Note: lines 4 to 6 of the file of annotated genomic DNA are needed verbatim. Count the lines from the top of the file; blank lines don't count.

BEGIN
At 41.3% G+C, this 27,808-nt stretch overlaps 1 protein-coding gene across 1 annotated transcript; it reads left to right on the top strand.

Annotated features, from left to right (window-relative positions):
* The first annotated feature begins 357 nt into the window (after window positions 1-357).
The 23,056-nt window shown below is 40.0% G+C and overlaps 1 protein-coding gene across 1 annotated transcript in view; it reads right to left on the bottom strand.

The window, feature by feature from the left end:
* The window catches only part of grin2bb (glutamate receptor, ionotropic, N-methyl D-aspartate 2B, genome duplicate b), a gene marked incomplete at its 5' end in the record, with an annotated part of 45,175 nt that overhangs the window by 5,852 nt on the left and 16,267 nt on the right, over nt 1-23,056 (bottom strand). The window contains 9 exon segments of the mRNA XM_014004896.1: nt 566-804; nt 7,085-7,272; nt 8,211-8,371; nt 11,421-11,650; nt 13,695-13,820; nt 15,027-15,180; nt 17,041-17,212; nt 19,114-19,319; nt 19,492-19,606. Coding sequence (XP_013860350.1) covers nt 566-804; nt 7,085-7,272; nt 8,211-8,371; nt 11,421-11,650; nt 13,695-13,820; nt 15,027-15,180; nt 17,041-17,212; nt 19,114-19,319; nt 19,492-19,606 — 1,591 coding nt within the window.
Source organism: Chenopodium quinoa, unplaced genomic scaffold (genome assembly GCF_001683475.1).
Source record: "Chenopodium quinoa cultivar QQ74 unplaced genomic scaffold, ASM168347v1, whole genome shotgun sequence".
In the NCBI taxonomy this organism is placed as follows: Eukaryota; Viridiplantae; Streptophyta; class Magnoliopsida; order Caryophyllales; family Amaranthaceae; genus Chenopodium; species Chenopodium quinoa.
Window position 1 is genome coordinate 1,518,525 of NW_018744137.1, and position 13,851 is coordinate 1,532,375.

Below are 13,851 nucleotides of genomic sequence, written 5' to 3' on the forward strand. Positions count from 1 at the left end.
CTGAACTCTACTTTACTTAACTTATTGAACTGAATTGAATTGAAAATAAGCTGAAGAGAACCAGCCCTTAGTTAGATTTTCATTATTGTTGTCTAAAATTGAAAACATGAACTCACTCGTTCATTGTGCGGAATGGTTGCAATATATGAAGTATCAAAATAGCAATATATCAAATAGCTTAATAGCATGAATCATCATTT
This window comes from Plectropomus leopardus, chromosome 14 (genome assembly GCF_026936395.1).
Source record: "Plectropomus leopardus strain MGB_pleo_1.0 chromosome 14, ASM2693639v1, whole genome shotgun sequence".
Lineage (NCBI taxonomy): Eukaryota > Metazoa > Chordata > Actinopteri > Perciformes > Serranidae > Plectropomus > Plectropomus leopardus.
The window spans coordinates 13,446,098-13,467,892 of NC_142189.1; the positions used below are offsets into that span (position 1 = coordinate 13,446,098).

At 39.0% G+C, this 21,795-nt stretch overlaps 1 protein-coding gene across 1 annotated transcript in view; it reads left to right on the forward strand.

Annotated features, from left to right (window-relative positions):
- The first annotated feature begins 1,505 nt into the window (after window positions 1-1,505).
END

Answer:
The 23,056-nt window shown below is 40.0% G+C and overlaps 1 protein-coding gene across 1 annotated transcript in view; it reads right to left on the bottom strand.

The window, feature by feature from the left end:
* The window catches only part of grin2bb (glutamate receptor, ionotropic, N-methyl D-aspartate 2B, genome duplicate b), a gene marked incomplete at its 5' end in the record, with an annotated part of 45,175 nt that overhangs the window by 5,852 nt on the left and 16,267 nt on the right, over nt 1-23,056 (bottom strand). The window contains 9 exon segments of the mRNA XM_014004896.1: nt 566-804; nt 7,085-7,272; nt 8,211-8,371; nt 11,421-11,650; nt 13,695-13,820; nt 15,027-15,180; nt 17,041-17,212; nt 19,114-19,319; nt 19,492-19,606. Coding sequence (XP_013860350.1) covers nt 566-804; nt 7,085-7,272; nt 8,211-8,371; nt 11,421-11,650; nt 13,695-13,820; nt 15,027-15,180; nt 17,041-17,212; nt 19,114-19,319; nt 19,492-19,606 — 1,591 coding nt within the window.